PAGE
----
One of the most fundamental parts of IoT security, of which the smart home is a special case, is device authentication – in other words, finding a way to prove that each device on a network is legitimate and has not been cloned. This means giving each device a unique identifier, ideally held in hardware, which cannot be altered or copied. The unique identifier can then be used as the basis of a series of steps that establish trust between two devices, by enabling the verification of their identities. Once this is done, it’s possible to establish a secret that is shared by the two devices, which is then used to enable secure communications between them.
Another key aspect of securing smart-home devices involves ensuring that any firmware downloads they receive are legitimate. This involves two steps. The first is to ensure that any source of firmware updates signs the code it sends, so that the smart device can check that it has come from a legitimate source. The second step is to give the smart device a way to check that the code hasn’t been altered in transit. If the signature is not recognized as a valid source or the payload appears to have changed in transit, then the update should be rejected.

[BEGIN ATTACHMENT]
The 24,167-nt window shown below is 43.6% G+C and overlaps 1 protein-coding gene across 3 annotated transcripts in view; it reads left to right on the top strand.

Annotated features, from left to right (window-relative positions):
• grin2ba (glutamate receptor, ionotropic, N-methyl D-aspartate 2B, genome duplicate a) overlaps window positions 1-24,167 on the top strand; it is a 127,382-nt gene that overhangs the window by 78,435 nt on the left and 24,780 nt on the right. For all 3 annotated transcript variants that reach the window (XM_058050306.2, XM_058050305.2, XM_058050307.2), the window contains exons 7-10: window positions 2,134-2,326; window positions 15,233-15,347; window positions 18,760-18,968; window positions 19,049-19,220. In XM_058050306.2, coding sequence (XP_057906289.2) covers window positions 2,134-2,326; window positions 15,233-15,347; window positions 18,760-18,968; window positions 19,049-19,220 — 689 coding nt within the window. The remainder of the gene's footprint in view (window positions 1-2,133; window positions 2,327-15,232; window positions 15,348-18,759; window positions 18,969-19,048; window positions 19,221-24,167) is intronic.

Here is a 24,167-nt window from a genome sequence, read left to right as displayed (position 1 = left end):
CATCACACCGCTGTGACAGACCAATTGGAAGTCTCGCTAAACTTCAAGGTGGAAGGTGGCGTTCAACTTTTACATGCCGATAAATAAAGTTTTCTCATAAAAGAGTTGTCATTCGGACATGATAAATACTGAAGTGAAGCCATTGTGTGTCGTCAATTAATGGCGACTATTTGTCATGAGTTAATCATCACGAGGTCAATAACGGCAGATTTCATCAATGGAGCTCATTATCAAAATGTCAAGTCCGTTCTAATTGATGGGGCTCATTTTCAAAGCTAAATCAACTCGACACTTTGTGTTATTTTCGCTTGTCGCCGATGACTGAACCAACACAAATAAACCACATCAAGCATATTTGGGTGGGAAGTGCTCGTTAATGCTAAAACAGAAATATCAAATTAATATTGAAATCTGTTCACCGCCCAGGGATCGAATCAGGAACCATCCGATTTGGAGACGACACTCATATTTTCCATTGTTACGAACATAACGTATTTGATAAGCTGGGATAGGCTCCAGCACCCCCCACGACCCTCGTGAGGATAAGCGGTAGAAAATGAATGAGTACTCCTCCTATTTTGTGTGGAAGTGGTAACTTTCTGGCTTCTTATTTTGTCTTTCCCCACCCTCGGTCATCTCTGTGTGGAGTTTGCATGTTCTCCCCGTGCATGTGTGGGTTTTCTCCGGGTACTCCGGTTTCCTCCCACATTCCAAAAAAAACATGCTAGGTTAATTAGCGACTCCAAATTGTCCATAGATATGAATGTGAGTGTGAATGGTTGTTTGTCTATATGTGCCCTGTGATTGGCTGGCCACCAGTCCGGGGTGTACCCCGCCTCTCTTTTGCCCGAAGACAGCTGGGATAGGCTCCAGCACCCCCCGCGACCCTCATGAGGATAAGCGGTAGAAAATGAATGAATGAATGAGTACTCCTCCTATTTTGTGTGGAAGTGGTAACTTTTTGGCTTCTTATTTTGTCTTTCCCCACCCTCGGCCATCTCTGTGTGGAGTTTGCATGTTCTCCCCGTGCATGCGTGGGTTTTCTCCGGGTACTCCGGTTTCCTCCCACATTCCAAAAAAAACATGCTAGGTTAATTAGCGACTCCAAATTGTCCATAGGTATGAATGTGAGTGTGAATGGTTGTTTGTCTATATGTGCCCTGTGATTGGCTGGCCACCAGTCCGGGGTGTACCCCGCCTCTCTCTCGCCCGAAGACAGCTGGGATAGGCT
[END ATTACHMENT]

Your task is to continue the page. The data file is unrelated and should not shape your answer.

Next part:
This is obviously important from a practical device security point of view but is also becoming a requirement of emerging IoT standards, accreditation schemes and regulations. If a vendor can’t show that it can update a device’s firmware securely in the field, the equipment may be locked out of some markets. Some regulators even want equipment providers to provide a ‘best before’ date at point of sale, so that buyers will know for how long they can expect vendors to maintain their devices’ security. This would demand a greater commitment from device makers in the smart-home market than those selling general consumer electronics.
Secure communication, using encryption schemes that reference a device’s unique ID, is also very important to protect data integrity and user privacy in smart-home set-ups. For example, sound that has been captured by a voice assistant must be encrypted to secure its journey to the cloud servers that provide voice-recognition services. Video data streamed from nanny cams must be encrypted to ensure privacy. Other devices that gather and transmit data, such as thermostats and air-quality monitors, also need to be securely authenticated, and use encryption to protect the integrity of the data they transmit so it cannot be corrupted or misused. Given that we use sensors to provide the information that automated systems use to make decisions about their actions, injecting false information into a sensor data stream could have serious consequences. For example, if someone manipulated your thermostat data to show warmer temperatures in your home than were actually present, this could cause your air conditioning (A/C) to run constantly. Worse, if they hacked thousands of thermostats in a city so that all the A/C units turned on at once, this could tax the power grid enough to cause a blackout.